Project INSIGHTs Report

Building the Skills of the Trucking Industry for the Future Using Innovative Technology

Tech & Automation

Executive Summary

The trucking industry is facing an acute labour shortage. The Trucking Human Resources Sector Council Atlantic (THRSCA) conducted a pilot project to determine the effectiveness of using a portable virtual reality training simulator (VRTS) to provide skills enhancement for experienced professional truck drivers, as well as to train new drivers. The project’s desired outcomes were to:

  • Improve retention of mid-career, older drivers and under-represented groups.
  • Increase recruitment levels into the industry.
  • Improve the productivity of drivers today.
  • Prepare the workforce for future technological advancements.

The evaluation showed that the pilot was mostly successful in achieving the outcomes despite the pandemic. The VRTS technology was a valuable tool for driver retention, recruitment, and training. The evidence and feedback from participants, trainers, and employers suggested that virtual reality training could improve driver skills and attract younger drivers nationally. This project encourages reflection on how to incentivize employers and workers to invest in training and skills development, especially in industries experiencing acute labour shortages. The project also encourages educators and trainers to consider including additional supports for older workers to make the most of VR training solutions.

Contributors

Christian Noumi,
Research and Evaluation Associate at FSC

Laura McDonough,
Associate Director of Knowledge Mobilization & Insights at FSC

date published

February 2024

Partners

Trucking Human Resources Sector Council Atlantic (THRSCA)

LOCATIONS

Atlantic Canada

INvestment

$779,553

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Key Insight #1

Recruitment for training programs in industries with acute labour shortages is very challenging because workers have to stop working to participate. Despite aiming for 150 trainees, 69 participants took the driver training.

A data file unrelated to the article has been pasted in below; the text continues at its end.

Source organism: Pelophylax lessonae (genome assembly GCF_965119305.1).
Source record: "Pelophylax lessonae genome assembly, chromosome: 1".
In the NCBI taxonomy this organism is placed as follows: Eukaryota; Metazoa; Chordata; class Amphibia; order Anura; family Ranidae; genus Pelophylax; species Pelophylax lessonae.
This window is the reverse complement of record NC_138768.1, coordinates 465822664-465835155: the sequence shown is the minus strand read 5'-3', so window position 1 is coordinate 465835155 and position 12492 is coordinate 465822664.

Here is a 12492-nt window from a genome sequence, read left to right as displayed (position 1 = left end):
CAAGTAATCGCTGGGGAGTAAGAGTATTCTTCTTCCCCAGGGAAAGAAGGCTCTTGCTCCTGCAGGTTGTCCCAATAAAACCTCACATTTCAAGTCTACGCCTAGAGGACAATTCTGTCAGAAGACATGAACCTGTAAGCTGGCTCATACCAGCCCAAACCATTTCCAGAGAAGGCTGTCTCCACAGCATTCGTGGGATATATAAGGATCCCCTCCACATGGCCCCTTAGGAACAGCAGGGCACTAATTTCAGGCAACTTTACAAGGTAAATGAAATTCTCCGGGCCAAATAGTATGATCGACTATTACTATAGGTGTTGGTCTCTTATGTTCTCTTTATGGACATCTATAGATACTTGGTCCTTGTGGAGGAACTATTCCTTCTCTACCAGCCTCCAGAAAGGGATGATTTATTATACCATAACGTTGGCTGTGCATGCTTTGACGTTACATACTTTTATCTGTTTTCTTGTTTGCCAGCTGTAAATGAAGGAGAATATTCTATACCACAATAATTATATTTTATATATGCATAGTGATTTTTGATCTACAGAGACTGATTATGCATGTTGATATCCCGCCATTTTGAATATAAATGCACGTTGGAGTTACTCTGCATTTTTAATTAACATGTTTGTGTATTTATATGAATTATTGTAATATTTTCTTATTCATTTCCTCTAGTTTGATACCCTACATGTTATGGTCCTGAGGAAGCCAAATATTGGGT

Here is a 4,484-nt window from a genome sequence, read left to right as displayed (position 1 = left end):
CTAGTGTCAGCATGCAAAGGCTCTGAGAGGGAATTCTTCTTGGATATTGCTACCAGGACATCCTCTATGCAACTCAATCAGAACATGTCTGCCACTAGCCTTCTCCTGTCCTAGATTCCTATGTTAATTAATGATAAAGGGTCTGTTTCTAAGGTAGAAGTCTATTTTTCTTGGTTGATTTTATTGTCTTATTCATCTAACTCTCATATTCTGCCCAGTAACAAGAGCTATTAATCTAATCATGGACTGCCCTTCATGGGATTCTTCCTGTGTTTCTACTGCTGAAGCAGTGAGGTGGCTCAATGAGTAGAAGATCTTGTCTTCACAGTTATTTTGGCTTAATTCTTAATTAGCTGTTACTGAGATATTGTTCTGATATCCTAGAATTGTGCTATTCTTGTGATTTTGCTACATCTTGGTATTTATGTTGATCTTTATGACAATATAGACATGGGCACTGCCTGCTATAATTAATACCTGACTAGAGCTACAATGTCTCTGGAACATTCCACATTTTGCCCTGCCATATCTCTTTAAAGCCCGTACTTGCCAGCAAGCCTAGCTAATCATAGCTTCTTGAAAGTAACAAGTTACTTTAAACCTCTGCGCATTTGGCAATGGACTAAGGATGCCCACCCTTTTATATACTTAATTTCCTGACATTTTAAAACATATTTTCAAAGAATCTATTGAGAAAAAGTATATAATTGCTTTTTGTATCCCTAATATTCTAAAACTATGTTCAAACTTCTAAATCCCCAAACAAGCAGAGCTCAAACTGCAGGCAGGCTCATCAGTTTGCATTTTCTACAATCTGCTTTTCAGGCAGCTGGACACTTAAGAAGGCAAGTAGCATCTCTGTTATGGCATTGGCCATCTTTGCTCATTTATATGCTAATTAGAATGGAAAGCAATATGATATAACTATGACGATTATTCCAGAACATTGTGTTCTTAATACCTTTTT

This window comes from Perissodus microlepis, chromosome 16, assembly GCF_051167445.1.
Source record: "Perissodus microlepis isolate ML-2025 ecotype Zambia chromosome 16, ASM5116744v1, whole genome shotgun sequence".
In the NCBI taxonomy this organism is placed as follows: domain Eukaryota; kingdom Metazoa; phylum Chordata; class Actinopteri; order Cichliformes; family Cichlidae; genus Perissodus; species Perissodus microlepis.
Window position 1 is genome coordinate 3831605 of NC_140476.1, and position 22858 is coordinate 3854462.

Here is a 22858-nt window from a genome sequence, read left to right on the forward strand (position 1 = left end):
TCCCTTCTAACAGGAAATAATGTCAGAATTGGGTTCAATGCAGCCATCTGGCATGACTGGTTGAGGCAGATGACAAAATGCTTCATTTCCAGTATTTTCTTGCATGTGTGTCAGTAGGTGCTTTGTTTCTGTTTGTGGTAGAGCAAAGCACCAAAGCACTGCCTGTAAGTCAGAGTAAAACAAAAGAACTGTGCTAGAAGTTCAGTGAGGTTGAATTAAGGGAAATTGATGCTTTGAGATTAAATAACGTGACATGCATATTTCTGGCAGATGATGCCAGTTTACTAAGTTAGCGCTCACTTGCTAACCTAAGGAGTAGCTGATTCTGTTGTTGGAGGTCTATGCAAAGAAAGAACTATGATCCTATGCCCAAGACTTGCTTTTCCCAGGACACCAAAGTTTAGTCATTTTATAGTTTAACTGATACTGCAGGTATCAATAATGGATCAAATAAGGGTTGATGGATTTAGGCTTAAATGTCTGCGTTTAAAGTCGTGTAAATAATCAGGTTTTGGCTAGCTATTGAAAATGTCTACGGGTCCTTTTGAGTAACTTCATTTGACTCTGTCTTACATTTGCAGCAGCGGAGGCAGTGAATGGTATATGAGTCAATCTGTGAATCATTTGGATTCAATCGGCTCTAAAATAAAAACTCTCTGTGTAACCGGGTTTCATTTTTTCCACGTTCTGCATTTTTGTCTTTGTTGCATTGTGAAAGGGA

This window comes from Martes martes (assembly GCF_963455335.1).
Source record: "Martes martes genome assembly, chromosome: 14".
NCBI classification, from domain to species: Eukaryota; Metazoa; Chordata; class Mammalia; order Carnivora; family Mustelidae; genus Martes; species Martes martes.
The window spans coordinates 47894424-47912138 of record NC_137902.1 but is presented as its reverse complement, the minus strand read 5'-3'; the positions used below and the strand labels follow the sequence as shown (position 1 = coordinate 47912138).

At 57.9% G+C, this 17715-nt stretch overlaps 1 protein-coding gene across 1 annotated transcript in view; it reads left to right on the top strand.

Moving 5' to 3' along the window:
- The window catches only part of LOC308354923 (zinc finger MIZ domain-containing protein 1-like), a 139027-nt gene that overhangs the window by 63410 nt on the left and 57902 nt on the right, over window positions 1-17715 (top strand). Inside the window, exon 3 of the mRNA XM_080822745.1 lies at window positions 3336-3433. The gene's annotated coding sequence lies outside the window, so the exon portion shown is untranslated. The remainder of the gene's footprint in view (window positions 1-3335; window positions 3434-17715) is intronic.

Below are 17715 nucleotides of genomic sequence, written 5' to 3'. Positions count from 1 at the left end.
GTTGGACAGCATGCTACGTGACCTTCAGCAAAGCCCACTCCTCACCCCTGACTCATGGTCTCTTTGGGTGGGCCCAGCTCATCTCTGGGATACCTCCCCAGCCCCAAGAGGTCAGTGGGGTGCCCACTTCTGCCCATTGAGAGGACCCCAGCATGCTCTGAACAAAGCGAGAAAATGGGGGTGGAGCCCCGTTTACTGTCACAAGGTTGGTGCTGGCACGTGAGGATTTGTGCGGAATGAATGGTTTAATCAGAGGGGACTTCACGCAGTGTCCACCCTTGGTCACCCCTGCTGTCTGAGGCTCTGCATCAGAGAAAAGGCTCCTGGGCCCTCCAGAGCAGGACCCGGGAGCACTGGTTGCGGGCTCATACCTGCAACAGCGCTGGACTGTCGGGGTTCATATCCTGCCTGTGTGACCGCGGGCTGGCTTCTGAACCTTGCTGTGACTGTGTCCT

Key Insight #2

Younger drivers, many of whom were used to immersive environments through gaming, enjoyed the training, while many of the older drivers experienced nausea while using the VRTS.

Key Insight #3

All participants in the train-the-trainer sessions were able to achieve the iMVR trainer accreditation by the end of the session.

The Issue

The trucking industry is facing a shortage of professional drivers; it is estimated that there are 10,000 unfilled jobs within the sector in Atlantic Canada alone. This shortage significantly impacts the trucking industry and the economy as a whole. Equally importantly, there is a need to focus efforts on the retention of the existing workforce. One of the challenges with the latter is that up to 50% of the sector’s experienced, older workers demonstrate a lower level of essential skills and resistance to the increasing use of technology in the transportation sector as a whole. Some older drivers are choosing to retire rather than having to learn or upgrade their computer skills.

Innovative solutions are required to address the labour shortages within the trucking industry, including broadening recruiting activities beyond the traditional labour pool of white males to attract workers from various under-represented groups into the sector.

What We’re Investigating

THRSCA conducted a pilot project to determine the effectiveness of using emerging technology – a portable virtual reality training simulator (VRTS) – to provide skills enhancement for experienced professional truck drivers, as well as to train new drivers.

THRSCA partnered with iMVR (a developer of training simulators based in Ontario) to provide the VRTS units, design the software and programs specific to the trucking industry, as well as to deliver the train-the-trainer sessions, and provide on-going technical support and software upgrades as needed based on participant feedback.

The overarching objective of the pilot was to determine the VRTS’s effectiveness in enhancing drivers’ skills through pre- and post-training road assessments. It also explored emergent and exemplary training methods for using VRTS with diverse populations, especially older workers, in a way that supports varied learning styles. A secondary objective of the project was to see if these smaller units provided effective, affordable training not just for trucking schools, but for the trucking companies themselves to use in-house.